South Korea: A cherished partner for the EU

Bark Taeho, South Korean Minister for Trade, in the centre, and Karel De Gucht, Member of the EC in charge of Trade, on the left, heading for the first meeting of the EU-South Korea Trade Committee.

Bark Taeho, South Korean Minister for Trade, in the centre, and Karel De Gucht, Member of the EC in charge of Trade, on the left, heading for the first meeting of the EU-South Korea Trade Committee.

South Korea or the Republic of Korea (RoK) is a privileged trading partner of the European Union. The Free Trade Agreement the two sides have concluded was signed on 6 October 2010 and entered into force in July 2011.

This FTA was the first one the European Union penned down with an Asian nation and the first of its kind the EU signed, after the collapse of talks in the World Trade Organisation, a development that left unfinished, for the foreseeable future, the Doha Round negotiations. The EU choose RoK to negotiate and conclude an FTA for very good reasons. But let’s follow the facts.

As it is well know the Doha Round collapse left unfinished the last cycle of WTO negotiations, aiming at generously liberalising world trade. Incidentally the Doha Round was planned to cover a lot more chapters than trade. It included negotiations on services and investments, competition rules, government procurement, intellectual property rights, transparency in regulation to sustainable development and more. It was a memorable effort by the 157 country members of WTO to give to globalisation a much wider context than trade, by establishing a relatively standardised business environment all over the globe.

Alas it failed. It was the US that “bombed” the Doha round negotiations at a critical point, where two dossiers, trade in agricultural products and investments, were on the table. From that moment onwards, the major trading partners of the world changed course, and started thinking about bilateral Free Trade Agreements. This was the tombstone of the Doha Round. Again, it was the Americans who first started negotiating FTAs with their political friends all over the world.In view of this the EU could not stand idle. If the Europeans wanted to continue being world leaders in international trade, there had to do something.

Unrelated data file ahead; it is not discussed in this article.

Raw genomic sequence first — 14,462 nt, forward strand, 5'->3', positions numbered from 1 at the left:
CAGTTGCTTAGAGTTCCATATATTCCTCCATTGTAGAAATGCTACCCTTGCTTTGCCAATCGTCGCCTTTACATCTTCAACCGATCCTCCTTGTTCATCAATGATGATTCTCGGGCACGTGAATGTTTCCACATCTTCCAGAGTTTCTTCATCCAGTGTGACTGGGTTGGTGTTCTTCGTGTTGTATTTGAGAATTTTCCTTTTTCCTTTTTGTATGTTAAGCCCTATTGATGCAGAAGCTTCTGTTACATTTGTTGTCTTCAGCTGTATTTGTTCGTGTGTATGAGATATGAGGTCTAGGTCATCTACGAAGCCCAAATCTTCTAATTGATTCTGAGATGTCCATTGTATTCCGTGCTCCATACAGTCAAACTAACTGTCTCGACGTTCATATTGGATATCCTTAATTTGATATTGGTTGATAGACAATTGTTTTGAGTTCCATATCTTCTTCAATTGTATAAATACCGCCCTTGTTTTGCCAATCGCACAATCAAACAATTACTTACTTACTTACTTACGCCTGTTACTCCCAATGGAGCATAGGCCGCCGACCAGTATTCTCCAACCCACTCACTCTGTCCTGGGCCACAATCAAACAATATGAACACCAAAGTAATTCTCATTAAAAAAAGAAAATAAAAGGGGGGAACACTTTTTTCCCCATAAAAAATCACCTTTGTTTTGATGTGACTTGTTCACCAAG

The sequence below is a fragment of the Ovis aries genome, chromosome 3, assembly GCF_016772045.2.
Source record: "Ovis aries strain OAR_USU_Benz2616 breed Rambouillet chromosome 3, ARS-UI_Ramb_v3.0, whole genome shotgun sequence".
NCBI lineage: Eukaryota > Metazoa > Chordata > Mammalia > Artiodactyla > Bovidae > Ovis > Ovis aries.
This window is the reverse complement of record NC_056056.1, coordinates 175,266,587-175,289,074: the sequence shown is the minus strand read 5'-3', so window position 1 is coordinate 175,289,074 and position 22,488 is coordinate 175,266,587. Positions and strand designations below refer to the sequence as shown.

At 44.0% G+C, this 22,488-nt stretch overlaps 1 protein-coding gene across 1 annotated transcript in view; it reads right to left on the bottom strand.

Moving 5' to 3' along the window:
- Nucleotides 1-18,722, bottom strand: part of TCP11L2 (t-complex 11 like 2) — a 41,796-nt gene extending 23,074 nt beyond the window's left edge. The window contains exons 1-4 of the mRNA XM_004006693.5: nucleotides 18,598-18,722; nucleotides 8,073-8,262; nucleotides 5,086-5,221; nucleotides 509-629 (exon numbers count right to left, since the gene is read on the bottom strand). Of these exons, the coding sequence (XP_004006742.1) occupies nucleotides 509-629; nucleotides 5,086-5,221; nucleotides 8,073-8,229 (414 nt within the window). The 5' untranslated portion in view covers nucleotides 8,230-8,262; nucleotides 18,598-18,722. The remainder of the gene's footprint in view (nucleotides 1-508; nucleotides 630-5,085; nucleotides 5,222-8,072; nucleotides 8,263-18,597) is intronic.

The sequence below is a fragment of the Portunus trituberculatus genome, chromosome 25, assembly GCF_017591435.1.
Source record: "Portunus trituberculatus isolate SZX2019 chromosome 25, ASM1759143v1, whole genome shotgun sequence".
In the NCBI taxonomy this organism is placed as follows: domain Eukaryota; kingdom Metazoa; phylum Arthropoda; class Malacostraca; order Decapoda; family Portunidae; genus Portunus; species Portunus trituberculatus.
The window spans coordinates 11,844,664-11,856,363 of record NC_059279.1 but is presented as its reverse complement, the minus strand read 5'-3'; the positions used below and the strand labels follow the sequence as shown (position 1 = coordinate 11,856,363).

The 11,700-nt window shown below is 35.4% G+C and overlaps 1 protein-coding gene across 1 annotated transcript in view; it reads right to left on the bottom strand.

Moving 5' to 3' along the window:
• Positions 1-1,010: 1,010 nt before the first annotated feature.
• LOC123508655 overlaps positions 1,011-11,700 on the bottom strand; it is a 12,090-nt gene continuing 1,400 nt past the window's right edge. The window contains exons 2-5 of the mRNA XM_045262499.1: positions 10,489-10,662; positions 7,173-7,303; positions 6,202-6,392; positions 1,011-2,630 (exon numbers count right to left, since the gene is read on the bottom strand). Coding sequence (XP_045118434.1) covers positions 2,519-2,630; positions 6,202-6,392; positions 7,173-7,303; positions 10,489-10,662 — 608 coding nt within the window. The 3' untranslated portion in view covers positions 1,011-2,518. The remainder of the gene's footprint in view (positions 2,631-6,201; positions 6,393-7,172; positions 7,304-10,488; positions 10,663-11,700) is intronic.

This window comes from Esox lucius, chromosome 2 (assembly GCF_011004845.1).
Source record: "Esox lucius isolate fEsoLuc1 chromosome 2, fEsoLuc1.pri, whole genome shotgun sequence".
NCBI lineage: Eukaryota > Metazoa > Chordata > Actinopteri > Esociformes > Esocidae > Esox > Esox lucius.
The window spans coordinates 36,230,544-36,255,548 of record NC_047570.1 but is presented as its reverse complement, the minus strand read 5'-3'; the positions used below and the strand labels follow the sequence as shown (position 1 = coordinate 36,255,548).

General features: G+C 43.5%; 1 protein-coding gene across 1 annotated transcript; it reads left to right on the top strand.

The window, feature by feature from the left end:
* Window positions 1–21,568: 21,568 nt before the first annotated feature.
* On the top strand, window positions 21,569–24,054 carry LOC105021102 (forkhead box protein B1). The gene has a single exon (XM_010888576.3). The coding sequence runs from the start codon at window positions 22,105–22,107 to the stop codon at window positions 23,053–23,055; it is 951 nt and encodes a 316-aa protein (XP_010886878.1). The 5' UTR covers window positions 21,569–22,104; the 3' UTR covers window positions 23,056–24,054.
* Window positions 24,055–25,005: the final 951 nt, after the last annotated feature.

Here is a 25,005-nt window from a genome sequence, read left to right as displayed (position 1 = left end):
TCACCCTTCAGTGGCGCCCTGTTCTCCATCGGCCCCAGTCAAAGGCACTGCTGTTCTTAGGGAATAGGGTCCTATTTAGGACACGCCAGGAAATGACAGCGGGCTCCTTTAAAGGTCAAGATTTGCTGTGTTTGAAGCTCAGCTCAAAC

The FTAs was the obvious way to take, but where from to start? At that point the choice of Rok came forward. Korea was a peaceful trader and an excellent producer. Its relations with the EU were impeccable and the two sides had a lot in common. As the Commission notes “South Korea is a key, like-minded partner for the EU in an increasingly important part of the world. The EU-Korea relationship has evolved over the past few years, based on shared values, common issues of global concern and the increasing role of both partners at world stage”.

The conclusion of an FTA between the EU and RoK was quite a success story, and bilateral trade prospers. According to an EU note, “since the entry into force of the FTA in July 2011, the European Commission is monitoring closely the imports to and from South Korea in sensitive sectors. Every two months the Commission presents a monitoring report to the EU Member States, the European Parliament and the relevant industry associations on the evolution of imports of textiles, consumer electronics and cars.

In addition, the Commission presents an annual monitoring report to the European Parliament and the Council. A Framework Agreement between the EU and South Korea was signed on 10 May 2010. It provides a basis for strengthened cooperation, including on major political and global issues such as human rights, non-proliferation of weapons of mass destruction, counter-terrorism, as well as climate change and energy security. This is an overarching political cooperation agreement with a legal link to the EU-South Korea Free Trade Agreement.

For the EU-RoK, Free Trade Agreement see:







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